According to federal government statistics, a motor vehicle accident occurs in the U.S. every 5 seconds, an injury auto accident every 10 seconds, and a fatal traffic accident every 12 minutes. If one of your employees is involved in a work-related crash, your company faces potential liability. This includes costs related to vehicle damage, bodily injuries, or fatalities. It also includes lost productivity and higher insurance rates.
Every time one of your employees gets behind the wheel, they should remember the importance of using defensive driving techniques.
Remember, your employees represent your workplace every time they’re out in public as part of their job. This includes when they drive—they’re essentially moving billboards for the organization. Unsafe driving not only reflects poorly on them, it also reflects poorly on you.
What your employees need to know about defensive driving
Defensive driving includes staying alert, avoiding distractions, and preparing for erratic drivers, bad weather, road hazards, slow moving vehicles and other issues.
What your employees need to do to be a defensive driver
Avoid the following actions:
- Road Rage/Aggressive driving
- Drowsy driving
- Distracted driving/Using mobile devices while driving
- Eating or drinking while driving
- Impaired driving
- Moving in and out of traffic
Use these safe driving practices:
- Always wear your seatbelt.
- Be aware of blind spots.
- Slow down at all intersections.
- Maintain a safe following distance.
- Minimize all distractions.
What to cover at your safety meeting about defensive driving
Teaching your employees about defensive driving not only lets them know it’s a priority for you, but also an expectation of their job performance. During your safety meeting, discuss the importance of using these defensive driving techniques:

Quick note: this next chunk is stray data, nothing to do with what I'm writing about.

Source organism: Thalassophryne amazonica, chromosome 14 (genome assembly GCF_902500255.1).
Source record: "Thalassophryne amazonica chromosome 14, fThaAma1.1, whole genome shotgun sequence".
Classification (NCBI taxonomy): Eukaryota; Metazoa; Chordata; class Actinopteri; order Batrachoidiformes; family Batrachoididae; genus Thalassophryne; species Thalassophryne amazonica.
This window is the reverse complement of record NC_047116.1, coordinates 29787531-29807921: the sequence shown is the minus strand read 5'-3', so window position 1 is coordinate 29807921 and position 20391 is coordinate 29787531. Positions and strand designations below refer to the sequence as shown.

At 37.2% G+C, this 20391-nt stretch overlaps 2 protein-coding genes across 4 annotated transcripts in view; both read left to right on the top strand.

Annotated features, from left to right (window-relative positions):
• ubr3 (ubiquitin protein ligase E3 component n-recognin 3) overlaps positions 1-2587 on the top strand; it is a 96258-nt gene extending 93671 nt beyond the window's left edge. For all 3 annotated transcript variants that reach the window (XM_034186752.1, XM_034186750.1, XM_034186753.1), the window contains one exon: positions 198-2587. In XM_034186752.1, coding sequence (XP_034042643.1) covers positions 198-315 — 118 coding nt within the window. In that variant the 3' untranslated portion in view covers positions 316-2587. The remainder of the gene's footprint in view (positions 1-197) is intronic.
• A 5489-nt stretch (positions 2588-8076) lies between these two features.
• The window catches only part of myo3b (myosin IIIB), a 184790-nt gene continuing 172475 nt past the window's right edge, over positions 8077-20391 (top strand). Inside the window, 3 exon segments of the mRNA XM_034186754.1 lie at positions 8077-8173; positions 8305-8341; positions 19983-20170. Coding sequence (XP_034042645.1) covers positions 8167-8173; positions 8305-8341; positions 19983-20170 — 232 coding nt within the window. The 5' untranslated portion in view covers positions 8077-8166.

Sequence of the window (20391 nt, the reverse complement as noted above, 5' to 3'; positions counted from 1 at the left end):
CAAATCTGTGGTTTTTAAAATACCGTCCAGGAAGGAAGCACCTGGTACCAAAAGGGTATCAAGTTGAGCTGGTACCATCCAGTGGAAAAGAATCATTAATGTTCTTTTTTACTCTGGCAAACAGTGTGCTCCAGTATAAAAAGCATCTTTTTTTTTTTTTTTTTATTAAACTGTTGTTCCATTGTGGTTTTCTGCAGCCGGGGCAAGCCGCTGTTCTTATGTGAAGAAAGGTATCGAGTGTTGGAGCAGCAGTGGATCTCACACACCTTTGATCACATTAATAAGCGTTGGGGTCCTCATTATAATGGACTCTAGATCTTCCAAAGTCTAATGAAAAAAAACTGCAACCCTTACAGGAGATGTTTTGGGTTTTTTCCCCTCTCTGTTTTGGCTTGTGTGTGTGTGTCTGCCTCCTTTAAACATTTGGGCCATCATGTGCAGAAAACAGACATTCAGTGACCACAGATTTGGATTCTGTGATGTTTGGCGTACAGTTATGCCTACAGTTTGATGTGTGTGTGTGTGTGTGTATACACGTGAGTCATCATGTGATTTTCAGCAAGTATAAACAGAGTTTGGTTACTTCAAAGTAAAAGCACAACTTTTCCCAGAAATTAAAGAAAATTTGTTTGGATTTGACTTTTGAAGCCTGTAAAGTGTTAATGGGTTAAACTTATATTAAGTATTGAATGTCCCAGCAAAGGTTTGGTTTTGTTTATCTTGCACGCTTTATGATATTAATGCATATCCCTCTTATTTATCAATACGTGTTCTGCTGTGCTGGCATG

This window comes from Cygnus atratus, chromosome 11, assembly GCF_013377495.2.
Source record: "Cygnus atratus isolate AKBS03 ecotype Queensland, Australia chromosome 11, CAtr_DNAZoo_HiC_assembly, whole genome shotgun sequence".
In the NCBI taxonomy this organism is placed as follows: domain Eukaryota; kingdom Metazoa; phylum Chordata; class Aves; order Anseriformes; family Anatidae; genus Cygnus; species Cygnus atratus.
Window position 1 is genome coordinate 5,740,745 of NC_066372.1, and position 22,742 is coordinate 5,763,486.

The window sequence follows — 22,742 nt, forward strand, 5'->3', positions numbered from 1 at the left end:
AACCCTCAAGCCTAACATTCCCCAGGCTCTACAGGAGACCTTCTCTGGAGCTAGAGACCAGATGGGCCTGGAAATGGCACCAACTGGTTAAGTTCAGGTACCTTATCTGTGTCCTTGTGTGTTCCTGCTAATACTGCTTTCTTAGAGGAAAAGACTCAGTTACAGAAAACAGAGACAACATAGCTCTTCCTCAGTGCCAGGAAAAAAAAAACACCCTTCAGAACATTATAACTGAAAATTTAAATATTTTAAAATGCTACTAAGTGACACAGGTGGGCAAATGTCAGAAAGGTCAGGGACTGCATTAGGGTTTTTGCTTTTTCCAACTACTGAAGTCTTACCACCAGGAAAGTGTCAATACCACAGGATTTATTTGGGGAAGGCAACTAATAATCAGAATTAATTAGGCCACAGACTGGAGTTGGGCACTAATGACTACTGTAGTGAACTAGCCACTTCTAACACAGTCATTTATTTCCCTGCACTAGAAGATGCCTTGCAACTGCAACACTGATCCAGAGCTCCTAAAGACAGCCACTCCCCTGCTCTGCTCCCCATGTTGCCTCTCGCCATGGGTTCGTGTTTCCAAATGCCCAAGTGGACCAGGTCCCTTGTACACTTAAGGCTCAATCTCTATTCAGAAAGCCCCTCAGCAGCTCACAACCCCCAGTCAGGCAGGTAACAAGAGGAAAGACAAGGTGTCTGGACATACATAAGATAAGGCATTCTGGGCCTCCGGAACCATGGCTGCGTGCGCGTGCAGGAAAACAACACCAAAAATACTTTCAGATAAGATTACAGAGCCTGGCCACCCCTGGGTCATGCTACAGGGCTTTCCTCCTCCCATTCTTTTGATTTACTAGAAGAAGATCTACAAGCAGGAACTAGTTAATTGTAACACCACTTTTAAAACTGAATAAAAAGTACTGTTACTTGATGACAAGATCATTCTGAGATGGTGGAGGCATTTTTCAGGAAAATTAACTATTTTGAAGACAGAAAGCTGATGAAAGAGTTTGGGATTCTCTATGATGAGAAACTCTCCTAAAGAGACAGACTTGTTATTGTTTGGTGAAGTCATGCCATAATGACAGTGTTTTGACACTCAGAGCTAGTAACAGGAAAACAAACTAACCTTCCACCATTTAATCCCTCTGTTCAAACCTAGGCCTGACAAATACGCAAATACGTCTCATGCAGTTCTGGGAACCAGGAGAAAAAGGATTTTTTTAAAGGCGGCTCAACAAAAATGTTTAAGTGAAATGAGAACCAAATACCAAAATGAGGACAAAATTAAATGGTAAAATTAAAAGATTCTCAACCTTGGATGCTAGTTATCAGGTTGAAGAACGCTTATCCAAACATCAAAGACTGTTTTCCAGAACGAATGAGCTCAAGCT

Be aware of your surroundings. Check mirrors frequently and scan conditions 20 to 30 seconds ahead. Watch for pedestrians, bicyclists, and pets along the road.
Pay attention. Avoid distractions such as eating and using your mobile device.
Avoid road rage/aggressive driving. If another motorist shows signs of aggressive driving, don’t engage. Instead, slow down or pull over to avoid that driver.
Get plenty of rest. Statistics show that when motorists don’t get enough sleep, they increase their chance of getting into an accident.
Don’t depend on other drivers. Don’t assume another driver is going to move out of the way. Plan movements to anticipate the worst-case scenario and remember to be considerate of other drivers.
Follow the three-second rule. When the vehicle in front of you passes a certain point, count three full seconds. If you reach that same point in less than three seconds, you’re following too close.
Have an escape route. In all driving situations, the best way to avoid potential danger is to position your vehicle where it has the best chance of seeing and being seen by other drivers. Always have an out—someplace to move the vehicle if the immediate path is suddenly blocked.
Drive slower in poor weather conditions such as rain, fog, ice, snow, hail, or high winds. Inclement weather can make driving more difficult, especially in the winter months. Drivers may have trouble seeing the road clearly, have to navigate slick or icy roads, and encounter flooding.
We cannot control what other drivers do, but we can control how we drive. Defensive driving techniques can help your employees reduce the chance of getting into a traffic accident and hurting themselves or someone else.
Take the time to remind your employees: be on the defensive—not the offensive—when you get behind the wheel.